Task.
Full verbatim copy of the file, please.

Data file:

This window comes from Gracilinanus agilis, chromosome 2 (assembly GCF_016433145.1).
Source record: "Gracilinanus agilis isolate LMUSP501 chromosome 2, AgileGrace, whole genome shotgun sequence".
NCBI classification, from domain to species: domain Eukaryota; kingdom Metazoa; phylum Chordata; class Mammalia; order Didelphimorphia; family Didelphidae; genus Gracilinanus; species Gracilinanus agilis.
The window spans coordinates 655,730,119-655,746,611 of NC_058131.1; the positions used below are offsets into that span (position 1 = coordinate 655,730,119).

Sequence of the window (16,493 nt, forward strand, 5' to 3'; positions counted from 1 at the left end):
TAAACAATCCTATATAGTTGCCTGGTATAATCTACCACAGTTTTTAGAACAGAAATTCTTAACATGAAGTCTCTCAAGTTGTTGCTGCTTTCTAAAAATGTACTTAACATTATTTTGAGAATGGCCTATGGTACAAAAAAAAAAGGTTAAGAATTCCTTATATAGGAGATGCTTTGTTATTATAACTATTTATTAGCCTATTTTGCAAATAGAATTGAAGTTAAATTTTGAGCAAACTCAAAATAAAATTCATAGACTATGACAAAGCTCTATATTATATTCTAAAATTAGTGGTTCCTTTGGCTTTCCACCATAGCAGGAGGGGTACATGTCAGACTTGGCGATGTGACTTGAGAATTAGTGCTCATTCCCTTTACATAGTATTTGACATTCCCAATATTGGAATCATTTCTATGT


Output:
This window comes from Gracilinanus agilis, chromosome 2 (assembly GCF_016433145.1).
Source record: "Gracilinanus agilis isolate LMUSP501 chromosome 2, AgileGrace, whole genome shotgun sequence".
NCBI classification, from domain to species: domain Eukaryota; kingdom Metazoa; phylum Chordata; class Mammalia; order Didelphimorphia; family Didelphidae; genus Gracilinanus; species Gracilinanus agilis.
The window spans coordinates 655,730,119-655,746,611 of NC_058131.1; the positions used below are offsets into that span (position 1 = coordinate 655,730,119).

Sequence of the window (16,493 nt, forward strand, 5' to 3'; positions counted from 1 at the left end):
TAAACAATCCTATATAGTTGCCTGGTATAATCTACCACAGTTTTTAGAACAGAAATTCTTAACATGAAGTCTCTCAAGTTGTTGCTGCTTTCTAAAAATGTACTTAACATTATTTTGAGAATGGCCTATGGTACAAAAAAAAAAGGTTAAGAATTCCTTATATAGGAGATGCTTTGTTATTATAACTATTTATTAGCCTATTTTGCAAATAGAATTGAAGTTAAATTTTGAGCAAACTCAAAATAAAATTCATAGACTATGACAAAGCTCTATATTATATTCTAAAATTAGTGGTTCCTTTGGCTTTCCACCATAGCAGGAGGGGTACATGTCAGACTTGGCGATGTGACTTGAGAATTAGTGCTCATTCCCTTTACATAGTATTTGACATTCCCAATATTGGAATCATTTCTATGT